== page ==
Friday

24th Nov 2017

Opinion

Android: great for innovation in Europe

  • "People all around the world use Android because of the choice it offers" (Photo: Brieuc Kestens)

How do you like your smartphone?

Large or small? High end or affordable? Many or few apps? In folders or spread out all over your home screen? Which apps do you use the most? Have a look at anyone’s phone today and it won’t be like yours.

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Nearly a decade ago, we launched Android, our open-source mobile operating system.

In those days smartphones were still rare, our aim was to make them available for everyone - to increase choice and innovation by stimulating competition.

Today, there are over 24,000 devices running on Android from over 1,300 brands. A million apps and more to choose from.

That degree of competition, choice, and innovation has brought devices for as little as €45 to the world.

That’s at the heart of Android.

The popularity of these devices isn't the only reason Android is in the news.

Android is for everyone

You may also have heard that the European Commission has asked questions about how Android works for phone manufacturers, app developers, and for you, the user.

Last week, we shared our formal response to the questions raised by the commission ; we’ve explained how Android has fostered competition and spurred growth in Europe.

Tim Berners-Lee famously said of the World Wide Web: "This is for everyone," and Android is absolutely for everyone.

Anyone can make an app, anyone can design and market a phone.

That's a marked contrast to when I joined Google in 2007 (before Android). Back then anyone making an app had to customise and test it on a huge variety of operating systems, devices and networks - hundreds of them. Those phones were definitely not for everyone.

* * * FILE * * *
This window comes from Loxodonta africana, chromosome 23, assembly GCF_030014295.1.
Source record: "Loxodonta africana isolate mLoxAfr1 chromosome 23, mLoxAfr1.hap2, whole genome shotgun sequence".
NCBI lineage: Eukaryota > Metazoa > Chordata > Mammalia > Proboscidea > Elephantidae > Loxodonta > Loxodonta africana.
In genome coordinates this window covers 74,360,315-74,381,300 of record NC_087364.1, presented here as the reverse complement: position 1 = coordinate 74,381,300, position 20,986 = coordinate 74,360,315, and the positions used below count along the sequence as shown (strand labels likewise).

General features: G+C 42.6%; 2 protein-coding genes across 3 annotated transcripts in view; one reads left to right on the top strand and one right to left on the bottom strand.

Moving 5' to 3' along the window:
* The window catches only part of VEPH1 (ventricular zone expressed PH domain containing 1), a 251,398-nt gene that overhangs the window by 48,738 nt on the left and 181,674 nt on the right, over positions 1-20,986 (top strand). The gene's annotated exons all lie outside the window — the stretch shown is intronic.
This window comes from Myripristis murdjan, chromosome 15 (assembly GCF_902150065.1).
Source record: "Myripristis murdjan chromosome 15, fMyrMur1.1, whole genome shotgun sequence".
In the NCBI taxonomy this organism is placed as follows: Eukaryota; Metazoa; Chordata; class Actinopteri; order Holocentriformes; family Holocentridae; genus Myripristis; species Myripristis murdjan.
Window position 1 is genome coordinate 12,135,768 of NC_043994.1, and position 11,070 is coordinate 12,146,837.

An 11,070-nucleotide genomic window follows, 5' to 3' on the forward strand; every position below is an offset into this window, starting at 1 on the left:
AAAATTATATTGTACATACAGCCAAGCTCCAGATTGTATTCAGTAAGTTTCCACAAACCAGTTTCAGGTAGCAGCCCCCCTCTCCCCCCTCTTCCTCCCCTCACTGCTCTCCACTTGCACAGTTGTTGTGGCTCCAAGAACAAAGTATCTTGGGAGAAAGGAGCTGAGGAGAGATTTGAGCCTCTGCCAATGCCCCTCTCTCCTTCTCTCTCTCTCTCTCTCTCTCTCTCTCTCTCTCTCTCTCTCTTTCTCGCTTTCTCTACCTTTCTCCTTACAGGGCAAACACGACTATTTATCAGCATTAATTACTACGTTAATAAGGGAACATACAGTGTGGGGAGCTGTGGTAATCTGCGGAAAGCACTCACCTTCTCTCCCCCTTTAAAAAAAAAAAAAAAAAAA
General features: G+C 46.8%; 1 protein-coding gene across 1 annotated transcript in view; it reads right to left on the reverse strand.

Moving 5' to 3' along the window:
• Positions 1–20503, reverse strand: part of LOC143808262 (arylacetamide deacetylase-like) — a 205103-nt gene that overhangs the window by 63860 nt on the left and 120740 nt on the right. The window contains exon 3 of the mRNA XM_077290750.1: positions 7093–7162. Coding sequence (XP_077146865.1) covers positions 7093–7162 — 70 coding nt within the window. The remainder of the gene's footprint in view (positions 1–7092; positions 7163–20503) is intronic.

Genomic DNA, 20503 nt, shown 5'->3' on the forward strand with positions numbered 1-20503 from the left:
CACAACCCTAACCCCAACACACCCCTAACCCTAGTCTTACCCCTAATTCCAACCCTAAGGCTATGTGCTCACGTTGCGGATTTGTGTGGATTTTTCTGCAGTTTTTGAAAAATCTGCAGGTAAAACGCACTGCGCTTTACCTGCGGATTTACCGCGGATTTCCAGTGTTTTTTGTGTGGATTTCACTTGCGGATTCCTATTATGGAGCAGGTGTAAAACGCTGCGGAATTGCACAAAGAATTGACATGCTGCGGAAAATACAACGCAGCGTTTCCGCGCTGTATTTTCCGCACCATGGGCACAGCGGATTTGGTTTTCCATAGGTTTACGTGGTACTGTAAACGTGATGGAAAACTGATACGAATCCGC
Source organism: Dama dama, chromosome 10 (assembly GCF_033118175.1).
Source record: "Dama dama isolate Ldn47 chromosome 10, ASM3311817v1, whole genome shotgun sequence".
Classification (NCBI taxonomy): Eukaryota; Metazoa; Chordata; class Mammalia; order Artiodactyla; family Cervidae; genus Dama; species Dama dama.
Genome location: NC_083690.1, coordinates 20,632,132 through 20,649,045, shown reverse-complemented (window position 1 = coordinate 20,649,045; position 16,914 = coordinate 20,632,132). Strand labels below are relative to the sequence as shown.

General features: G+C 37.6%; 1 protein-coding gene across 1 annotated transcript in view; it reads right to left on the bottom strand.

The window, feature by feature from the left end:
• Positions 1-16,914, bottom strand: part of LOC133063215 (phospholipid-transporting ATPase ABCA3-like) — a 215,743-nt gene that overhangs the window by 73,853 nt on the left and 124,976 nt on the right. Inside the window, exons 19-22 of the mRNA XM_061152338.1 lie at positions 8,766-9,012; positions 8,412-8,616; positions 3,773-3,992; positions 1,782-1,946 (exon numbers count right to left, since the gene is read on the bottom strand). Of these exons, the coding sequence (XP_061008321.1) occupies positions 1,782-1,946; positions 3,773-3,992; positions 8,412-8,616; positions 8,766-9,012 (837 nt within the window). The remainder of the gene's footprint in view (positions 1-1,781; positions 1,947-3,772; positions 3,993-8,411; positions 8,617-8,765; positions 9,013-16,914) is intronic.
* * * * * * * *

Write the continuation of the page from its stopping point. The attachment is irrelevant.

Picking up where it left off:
Open-source

In 2006, only one percent of the world had a smartphone.

We wanted to transform that; today, more than 1.4 billion people around the world use devices running Android.

But Android was very different from the closed operating systems and devices that were standard at the time.

Working closely with the mobile phone industry, we created a new, open approach for smartphones.

At the centre was - and is - a free, open-source operating system.

This creates a level playing field on which device makers, developers, mobile operators can all compete, ultimately to the benefit of consumers.

Today, Android phones and tablets are available at prices.

Android enables smaller phone manufacturers - like Wiko and Archos in France - to compete with the industry’s giants by lowering barriers to entry and allowing them to build whatever they can imagine, with or without apps from Google.

The Possibilities of smartphones

Today there are sustainable phones with replaceable parts; tablets for toddlers with big, bright buttons; dual SIM phones that allow you to run multiple subscriptions - and everything in between.

Today’s smartphones truly are for everyone.

Our aim at Google is to organise the world's information; these days smartphones are the main way that people access information online.

Whether it's finding a recipe to follow, or getting a date for tonight - and a restaurant tip for where to go - we use our phones to do it. Not just by searching the web, but also via apps.

The Play Store - where you can download apps for Android devices - has created a diverse online marketplace where competition flourishes.